- Academic Integrity
- Academic Evaluation (Grading System)
- Non-Academic Evaluation
- Student Review Procedures
1. Academic Integrity
Students accepted for study in the rabbinical program are presumed to be of exemplary moral character. They are honor-bound to adhere to the highest academic standards, eschewing academic dishonesty in all forms, regardless of the circumstances involved.
Academic dishonesty is an act of deceit in the fulfillment of a student’s obligations to the academic community. It includes, but is not limited to:
A. Plagiarism: Plagiarism is the act of presenting the work of another as if it were one’s own. It includes quoting, paraphrasing, summarizing or utilizing the published or unpublished work of others without proper acknowledgment. Any unacknowledged use of another’s ideas constitutes plagiarism, including material derived from books, articles, other student papers, the internet, and radio or TV broadcasts.
B. Improper Use of One’s Work: The improper use of one’s own work includes, for example, submitting portions of the same academic work for credit in more than one course without permission of the instructors.
C. Fabrication: Fabrication is the intentional falsification or invention of any information or citation in an academic assignment.
D. Cheating: Cheating is the act of deceiving, which includes such acts as looking at another student’s exam (during the exam), using any prohibited aids (including one’s own notes) during exams, or whatever else is deemed contrary to institutional norms, including special rules designated by the professor in the course.
When a faculty member has information that a student has or may have violated academic integrity in a course he or she is teaching or supervising, that faculty member will discuss it with the student and will then report any violation to the vice president for academic affairs. The faculty member, in consultation with the vice president for academic affairs may choose to: give a warning without further penalty; require the rewriting of an assignment containing plagiarized material; give a LP for the course; or fail the student in the course. If a faculty member announces a failing grade in the course as a possible result of academic dishonesty, the student receiving such a penalty will not be permitted to withdraw from the course; the student transcript will reflect a permanent F.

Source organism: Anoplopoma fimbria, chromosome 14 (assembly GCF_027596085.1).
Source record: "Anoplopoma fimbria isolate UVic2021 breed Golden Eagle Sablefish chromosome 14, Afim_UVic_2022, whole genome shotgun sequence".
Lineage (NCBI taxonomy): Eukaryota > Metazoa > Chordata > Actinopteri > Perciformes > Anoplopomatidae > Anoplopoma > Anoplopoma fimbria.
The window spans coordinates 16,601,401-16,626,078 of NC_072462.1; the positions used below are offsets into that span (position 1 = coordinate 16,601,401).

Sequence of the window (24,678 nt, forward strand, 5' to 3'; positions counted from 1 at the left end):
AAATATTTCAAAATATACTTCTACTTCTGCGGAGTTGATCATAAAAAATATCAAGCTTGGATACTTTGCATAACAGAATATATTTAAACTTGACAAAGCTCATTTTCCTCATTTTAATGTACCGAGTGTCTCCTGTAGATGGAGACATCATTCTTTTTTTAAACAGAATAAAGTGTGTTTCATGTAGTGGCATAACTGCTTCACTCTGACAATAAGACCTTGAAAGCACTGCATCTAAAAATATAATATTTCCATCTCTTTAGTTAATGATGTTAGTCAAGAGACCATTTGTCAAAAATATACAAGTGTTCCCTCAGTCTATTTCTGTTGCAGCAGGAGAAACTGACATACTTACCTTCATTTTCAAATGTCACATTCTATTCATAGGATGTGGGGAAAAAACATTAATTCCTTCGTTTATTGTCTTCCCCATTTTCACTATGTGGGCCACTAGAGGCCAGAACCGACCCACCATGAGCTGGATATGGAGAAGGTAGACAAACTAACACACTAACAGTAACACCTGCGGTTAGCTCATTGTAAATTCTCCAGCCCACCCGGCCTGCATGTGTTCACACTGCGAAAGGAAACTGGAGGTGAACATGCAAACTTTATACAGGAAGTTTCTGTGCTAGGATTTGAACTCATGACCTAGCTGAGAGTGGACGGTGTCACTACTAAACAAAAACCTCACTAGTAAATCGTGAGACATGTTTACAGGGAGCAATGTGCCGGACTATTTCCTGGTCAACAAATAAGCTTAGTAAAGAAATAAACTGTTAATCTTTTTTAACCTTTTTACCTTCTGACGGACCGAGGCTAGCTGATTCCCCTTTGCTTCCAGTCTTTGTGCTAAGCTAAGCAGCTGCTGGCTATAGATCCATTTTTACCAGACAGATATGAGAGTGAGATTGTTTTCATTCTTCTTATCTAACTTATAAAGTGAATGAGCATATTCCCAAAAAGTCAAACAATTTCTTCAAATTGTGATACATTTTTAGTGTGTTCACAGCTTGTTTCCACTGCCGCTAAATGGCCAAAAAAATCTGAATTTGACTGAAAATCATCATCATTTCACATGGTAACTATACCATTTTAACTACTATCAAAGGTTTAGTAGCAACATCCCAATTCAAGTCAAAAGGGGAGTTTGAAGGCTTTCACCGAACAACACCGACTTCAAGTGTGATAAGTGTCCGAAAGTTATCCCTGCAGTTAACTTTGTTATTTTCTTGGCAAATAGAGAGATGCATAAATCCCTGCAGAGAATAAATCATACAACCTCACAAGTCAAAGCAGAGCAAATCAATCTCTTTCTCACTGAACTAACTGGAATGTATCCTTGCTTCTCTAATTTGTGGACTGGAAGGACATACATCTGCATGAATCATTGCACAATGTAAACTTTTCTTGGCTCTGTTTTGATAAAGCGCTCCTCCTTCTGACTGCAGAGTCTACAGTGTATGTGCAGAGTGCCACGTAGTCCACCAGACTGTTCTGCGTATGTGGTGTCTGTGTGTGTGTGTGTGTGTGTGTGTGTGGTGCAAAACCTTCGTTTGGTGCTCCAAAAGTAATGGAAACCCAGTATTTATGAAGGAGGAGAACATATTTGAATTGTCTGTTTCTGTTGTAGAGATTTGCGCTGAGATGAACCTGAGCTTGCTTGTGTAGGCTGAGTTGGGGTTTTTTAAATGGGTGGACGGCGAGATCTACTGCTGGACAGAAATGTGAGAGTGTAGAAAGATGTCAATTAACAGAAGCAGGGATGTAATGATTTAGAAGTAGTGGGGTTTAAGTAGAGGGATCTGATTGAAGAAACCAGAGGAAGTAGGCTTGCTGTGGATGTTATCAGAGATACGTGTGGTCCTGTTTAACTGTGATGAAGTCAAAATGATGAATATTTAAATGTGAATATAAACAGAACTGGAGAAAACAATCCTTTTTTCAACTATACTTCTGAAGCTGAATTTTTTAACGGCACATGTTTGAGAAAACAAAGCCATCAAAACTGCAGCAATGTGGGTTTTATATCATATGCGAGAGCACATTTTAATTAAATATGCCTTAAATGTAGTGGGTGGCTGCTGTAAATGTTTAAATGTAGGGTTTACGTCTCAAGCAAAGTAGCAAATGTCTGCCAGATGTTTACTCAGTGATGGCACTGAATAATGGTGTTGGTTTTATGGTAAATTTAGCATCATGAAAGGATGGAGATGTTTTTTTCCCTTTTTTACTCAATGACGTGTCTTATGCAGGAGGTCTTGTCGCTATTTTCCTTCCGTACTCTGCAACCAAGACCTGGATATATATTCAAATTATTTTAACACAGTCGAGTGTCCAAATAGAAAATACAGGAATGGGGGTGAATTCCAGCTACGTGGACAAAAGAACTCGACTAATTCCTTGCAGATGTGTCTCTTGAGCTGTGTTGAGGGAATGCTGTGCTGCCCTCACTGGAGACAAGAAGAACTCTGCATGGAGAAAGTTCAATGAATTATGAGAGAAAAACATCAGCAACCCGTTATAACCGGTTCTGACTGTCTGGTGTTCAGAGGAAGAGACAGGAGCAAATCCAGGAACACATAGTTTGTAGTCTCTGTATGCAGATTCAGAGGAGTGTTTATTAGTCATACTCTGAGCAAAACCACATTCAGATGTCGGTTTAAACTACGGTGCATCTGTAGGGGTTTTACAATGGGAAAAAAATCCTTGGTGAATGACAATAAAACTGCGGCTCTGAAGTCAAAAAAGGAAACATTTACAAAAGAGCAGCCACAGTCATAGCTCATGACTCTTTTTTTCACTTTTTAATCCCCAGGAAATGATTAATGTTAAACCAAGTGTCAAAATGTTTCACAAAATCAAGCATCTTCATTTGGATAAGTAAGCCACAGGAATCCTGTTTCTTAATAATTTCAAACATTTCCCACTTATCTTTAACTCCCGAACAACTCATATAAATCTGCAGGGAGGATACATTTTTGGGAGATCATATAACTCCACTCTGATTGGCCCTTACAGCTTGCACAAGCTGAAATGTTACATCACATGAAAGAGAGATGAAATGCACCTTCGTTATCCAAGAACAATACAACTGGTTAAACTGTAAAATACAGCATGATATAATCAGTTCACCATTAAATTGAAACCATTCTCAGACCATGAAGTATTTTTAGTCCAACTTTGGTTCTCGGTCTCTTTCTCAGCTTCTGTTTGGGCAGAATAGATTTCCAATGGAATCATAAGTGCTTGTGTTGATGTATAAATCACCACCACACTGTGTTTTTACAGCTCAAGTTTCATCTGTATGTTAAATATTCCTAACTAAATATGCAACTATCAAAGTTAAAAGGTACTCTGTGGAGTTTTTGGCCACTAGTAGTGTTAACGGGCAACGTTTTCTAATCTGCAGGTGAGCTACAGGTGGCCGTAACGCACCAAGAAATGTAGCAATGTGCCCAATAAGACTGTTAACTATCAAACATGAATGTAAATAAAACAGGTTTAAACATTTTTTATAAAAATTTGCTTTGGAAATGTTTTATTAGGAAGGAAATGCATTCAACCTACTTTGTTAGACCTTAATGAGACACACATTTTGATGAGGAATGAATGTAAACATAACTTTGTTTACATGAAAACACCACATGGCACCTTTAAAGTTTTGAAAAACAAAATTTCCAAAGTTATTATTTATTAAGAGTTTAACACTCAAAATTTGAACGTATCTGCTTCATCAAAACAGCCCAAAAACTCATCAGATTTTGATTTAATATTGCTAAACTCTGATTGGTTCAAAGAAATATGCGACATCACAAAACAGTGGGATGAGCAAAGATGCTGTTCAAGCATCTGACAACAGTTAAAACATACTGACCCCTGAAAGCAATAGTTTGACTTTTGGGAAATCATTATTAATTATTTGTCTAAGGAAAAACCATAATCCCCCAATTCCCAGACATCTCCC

Any member of the faculty or academic administration who encounters matters of academic dishonesty must report such cases to the vice president for academic affairs. Acts of academic dishonesty may result in disciplinary action up to and including probation or dismissal from the College.
2. Academic Evaluation
A. Grading System
The instructor assumes the responsibility for the ongoing evaluation of student work during the course of each semester. In cases of student deficiency, the instructor is strongly encouraged to meet with the student in a timely manner to discuss ways of remedying the situation. The substance of this meeting should be recorded in a memo for the student’s file, with a copy sent to the student.
At the end of the semester, instructors are asked to evaluate the student. For old curriculum courses, the categories of evaluation are preparation and participation; quality of written work; ability to understand, analyze and apply materials; interaction with instructor and other students; and any additional areas of concern. In new curriculum courses, the areas of assessment correspond to the objectives of the course, the competencies cultivated in the course and additional areas of academic and professional formation.
Students may receive the following grades as part of the evaluation of their course work at the end of each semester:
(LP) Low Pass
The grade of Low Pass is given to indicate that a student has achieved only a marginal level of competence in the course content and/or has not fulfilled the stated course requirements (e.g. attendance, assignments, hevrutah requirements, etc.), but will not be required to retake the course. Permission to retake or rewrite the work additional times is at the discretion of the instructor.
If the student submits the work by the last day of the semester in which she or he was enrolled in the course, and if the grade of LP is submitted by the instructor after the semester’s deadline for submitting grades, the student will have an additional semester to resubmit the work.
A failing grade is given to indicate that a student has not met minimal course requirements. In the case of a required course, students must retake the course (or its equivalent) or do additional work as determined by the instructor and the vice president for academic affairs.